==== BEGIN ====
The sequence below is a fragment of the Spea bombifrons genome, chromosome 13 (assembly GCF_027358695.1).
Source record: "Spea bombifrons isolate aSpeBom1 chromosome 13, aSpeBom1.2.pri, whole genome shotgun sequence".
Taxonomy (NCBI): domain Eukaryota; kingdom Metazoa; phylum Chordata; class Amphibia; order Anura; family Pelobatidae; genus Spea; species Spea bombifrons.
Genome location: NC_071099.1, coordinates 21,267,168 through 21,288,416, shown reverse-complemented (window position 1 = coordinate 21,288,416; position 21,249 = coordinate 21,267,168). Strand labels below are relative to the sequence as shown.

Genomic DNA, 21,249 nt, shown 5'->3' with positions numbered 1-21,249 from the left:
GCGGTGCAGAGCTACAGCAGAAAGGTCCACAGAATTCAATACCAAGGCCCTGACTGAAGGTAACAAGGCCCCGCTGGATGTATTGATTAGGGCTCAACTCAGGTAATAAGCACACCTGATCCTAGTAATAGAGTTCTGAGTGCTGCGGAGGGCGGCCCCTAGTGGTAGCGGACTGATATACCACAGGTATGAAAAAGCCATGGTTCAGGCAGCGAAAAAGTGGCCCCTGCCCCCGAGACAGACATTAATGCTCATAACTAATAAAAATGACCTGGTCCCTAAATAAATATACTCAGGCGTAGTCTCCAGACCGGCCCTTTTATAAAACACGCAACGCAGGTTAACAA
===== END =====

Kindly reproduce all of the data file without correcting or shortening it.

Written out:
The sequence below is a fragment of the Spea bombifrons genome, chromosome 13 (assembly GCF_027358695.1).
Source record: "Spea bombifrons isolate aSpeBom1 chromosome 13, aSpeBom1.2.pri, whole genome shotgun sequence".
Taxonomy (NCBI): domain Eukaryota; kingdom Metazoa; phylum Chordata; class Amphibia; order Anura; family Pelobatidae; genus Spea; species Spea bombifrons.
Genome location: NC_071099.1, coordinates 21,267,168 through 21,288,416, shown reverse-complemented (window position 1 = coordinate 21,288,416; position 21,249 = coordinate 21,267,168). Strand labels below are relative to the sequence as shown.

Genomic DNA, 21,249 nt, shown 5'->3' with positions numbered 1-21,249 from the left:
GCGGTGCAGAGCTACAGCAGAAAGGTCCACAGAATTCAATACCAAGGCCCTGACTGAAGGTAACAAGGCCCCGCTGGATGTATTGATTAGGGCTCAACTCAGGTAATAAGCACACCTGATCCTAGTAATAGAGTTCTGAGTGCTGCGGAGGGCGGCCCCTAGTGGTAGCGGACTGATATACCACAGGTATGAAAAAGCCATGGTTCAGGCAGCGAAAAAGTGGCCCCTGCCCCCGAGACAGACATTAATGCTCATAACTAATAAAAATGACCTGGTCCCTAAATAAATATACTCAGGCGTAGTCTCCAGACCGGCCCTTTTATAAAACACGCAACGCAGGTTAACAA